Francis can make a difference if he acts on vow to make church a voice for poor
Awareness of moral failings in not speaking out against junta in Argentina could be new pope’s biggest strength
A man pulls a cart with recyclables he has collected to exchange for money near the Virgin of the Miracles of Caacupe church in Buenos Aires where Archbishop Jorge Bergoglio, now Pope Francis, used to perform charity work. Photograph: Mario Tama/Getty Images
Is it ridiculously optimistic to imagine that the new pope might make a difference – not in spite of his murky past but because of it?
A few years ago, I was in Buenos Aires. Passing a church called San Patricio (St Patrick’s) in the nice middle-class Belgrano district, I dropped in out of mere parochial Irish curiosity. What I saw next to the altar, though, was a haunting shrine that had only a little to do with the history of the Irish in Argentina.
It was made up of photographs of five men against the backdrop of a bloodstained red carpet. They were three Pallotine priests – Pedro Dufau, Alfredo Leaden and Alfredo Kelly – and two seminarians, Salvador Barbeito and Emilio Barletti. The carpet was the one on which they had been made to kneel before they were executed in the early morning of July 4th, 1976.
Kelly (who, with Leaden, was a member of the Irish Argentine community) had spoken in his sermons about the “disappeared” victims of the vicious military junta. He had received death threats accusing him of being a communist.
He and the others were murdered as part of a killing spree by the military in response to the bombing of a police headquarters.
I asked people from the Irish-Argentine community about the shrine. It was clear that the memory was still as raw as that of Bloody Sunday was in Derry. The five victims were just a few drops in a great wave of bloodshed.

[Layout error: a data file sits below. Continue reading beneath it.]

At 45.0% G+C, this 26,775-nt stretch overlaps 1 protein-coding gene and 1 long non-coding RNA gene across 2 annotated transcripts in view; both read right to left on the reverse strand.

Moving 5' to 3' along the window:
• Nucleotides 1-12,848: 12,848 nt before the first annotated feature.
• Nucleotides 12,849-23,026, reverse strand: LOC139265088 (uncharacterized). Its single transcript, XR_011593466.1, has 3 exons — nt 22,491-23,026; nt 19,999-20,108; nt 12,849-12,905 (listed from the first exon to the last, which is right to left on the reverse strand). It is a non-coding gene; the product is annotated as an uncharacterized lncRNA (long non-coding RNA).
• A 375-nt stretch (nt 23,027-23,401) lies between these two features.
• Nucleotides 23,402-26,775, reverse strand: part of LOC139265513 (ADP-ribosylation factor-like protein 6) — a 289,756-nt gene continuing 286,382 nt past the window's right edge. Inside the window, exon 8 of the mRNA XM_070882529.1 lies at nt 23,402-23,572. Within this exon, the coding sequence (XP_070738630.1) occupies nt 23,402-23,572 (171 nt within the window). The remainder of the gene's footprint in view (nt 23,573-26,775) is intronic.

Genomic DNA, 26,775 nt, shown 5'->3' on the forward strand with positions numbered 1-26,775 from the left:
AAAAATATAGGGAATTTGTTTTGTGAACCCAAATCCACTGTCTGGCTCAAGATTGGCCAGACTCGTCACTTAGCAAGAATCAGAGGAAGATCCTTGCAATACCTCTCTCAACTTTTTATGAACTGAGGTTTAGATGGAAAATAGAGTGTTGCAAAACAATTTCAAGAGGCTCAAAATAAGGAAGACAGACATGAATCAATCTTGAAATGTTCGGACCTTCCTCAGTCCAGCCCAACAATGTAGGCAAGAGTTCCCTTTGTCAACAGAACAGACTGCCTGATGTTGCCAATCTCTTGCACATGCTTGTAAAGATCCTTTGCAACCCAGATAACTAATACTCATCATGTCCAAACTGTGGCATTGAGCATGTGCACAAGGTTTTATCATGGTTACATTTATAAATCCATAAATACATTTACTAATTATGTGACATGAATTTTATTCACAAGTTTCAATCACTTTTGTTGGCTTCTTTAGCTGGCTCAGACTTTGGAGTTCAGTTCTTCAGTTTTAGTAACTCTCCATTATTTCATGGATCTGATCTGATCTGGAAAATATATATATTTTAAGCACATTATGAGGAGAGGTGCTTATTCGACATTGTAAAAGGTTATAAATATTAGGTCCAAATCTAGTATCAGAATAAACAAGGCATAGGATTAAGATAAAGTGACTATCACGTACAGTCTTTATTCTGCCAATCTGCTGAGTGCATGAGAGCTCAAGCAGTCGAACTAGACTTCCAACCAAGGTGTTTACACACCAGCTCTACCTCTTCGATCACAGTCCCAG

The junta’s orgy of sadistic depravity, in which tens of thousands were murdered, victims (including children) routinely raped and tortured and infants kidnapped from their mothers, left a fearsome legacy of trauma. Even so, the murders of the Pallotines were remembered with particular anger by faithful Catholics.
Priests and nuns have been martyred through the ages. Very rarely have the killers had the blessing of the church itself. The Argentine hierarchy knew of the military coup in advance and gave its blessing to the junta’s claim to be acting in defence of “Western and Christian civilisation”.
In contrast to its stance in similar situations in Chile and Brazil, the hierarchy refused to give shelter to human rights groups and limited itself to extremely mild criticism, even of the murders of clergy.
In the case of the massacre of the Pallotines, the hierarchy issued a statement that did not name the incident directly but expressed concern about “what kind of forces are so powerful that they can act at their own discretion in our society with total impunity and anonymity”.